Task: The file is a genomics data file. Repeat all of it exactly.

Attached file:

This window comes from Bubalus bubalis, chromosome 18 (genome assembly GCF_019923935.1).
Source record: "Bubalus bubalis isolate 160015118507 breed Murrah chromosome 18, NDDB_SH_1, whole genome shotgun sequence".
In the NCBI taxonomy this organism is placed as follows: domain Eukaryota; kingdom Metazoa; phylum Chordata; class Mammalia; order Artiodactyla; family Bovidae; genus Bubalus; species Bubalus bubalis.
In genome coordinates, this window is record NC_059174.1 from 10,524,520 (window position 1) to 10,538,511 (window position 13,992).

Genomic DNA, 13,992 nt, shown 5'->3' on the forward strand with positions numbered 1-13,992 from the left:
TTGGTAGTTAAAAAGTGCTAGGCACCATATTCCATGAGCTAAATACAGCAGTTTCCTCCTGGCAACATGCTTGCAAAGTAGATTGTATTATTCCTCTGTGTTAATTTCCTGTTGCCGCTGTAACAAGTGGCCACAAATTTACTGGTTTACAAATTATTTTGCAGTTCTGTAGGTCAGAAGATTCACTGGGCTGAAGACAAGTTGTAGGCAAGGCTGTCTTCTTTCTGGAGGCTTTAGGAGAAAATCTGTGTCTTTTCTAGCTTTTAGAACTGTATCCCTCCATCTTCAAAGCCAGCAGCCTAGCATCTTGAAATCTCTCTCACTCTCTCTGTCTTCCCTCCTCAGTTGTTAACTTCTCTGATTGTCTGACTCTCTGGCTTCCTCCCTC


This window comes from Bubalus bubalis, chromosome 18 (genome assembly GCF_019923935.1).
Source record: "Bubalus bubalis isolate 160015118507 breed Murrah chromosome 18, NDDB_SH_1, whole genome shotgun sequence".
In the NCBI taxonomy this organism is placed as follows: domain Eukaryota; kingdom Metazoa; phylum Chordata; class Mammalia; order Artiodactyla; family Bovidae; genus Bubalus; species Bubalus bubalis.
In genome coordinates, this window is record NC_059174.1 from 10,524,520 (window position 1) to 10,538,511 (window position 13,992).

Genomic DNA, 13,992 nt, shown 5'->3' on the forward strand with positions numbered 1-13,992 from the left:
TTGGTAGTTAAAAAGTGCTAGGCACCATATTCCATGAGCTAAATACAGCAGTTTCCTCCTGGCAACATGCTTGCAAAGTAGATTGTATTATTCCTCTGTGTTAATTTCCTGTTGCCGCTGTAACAAGTGGCCACAAATTTACTGGTTTACAAATTATTTTGCAGTTCTGTAGGTCAGAAGATTCACTGGGCTGAAGACAAGTTGTAGGCAAGGCTGTCTTCTTTCTGGAGGCTTTAGGAGAAAATCTGTGTCTTTTCTAGCTTTTAGAACTGTATCCCTCCATCTTCAAAGCCAGCAGCCTAGCATCTTGAAATCTCTCTCACTCTCTCTGTCTTCCCTCCTCAGTTGTTAACTTCTCTGATTGTCTGACTCTCTGGCTTCCTCCCTC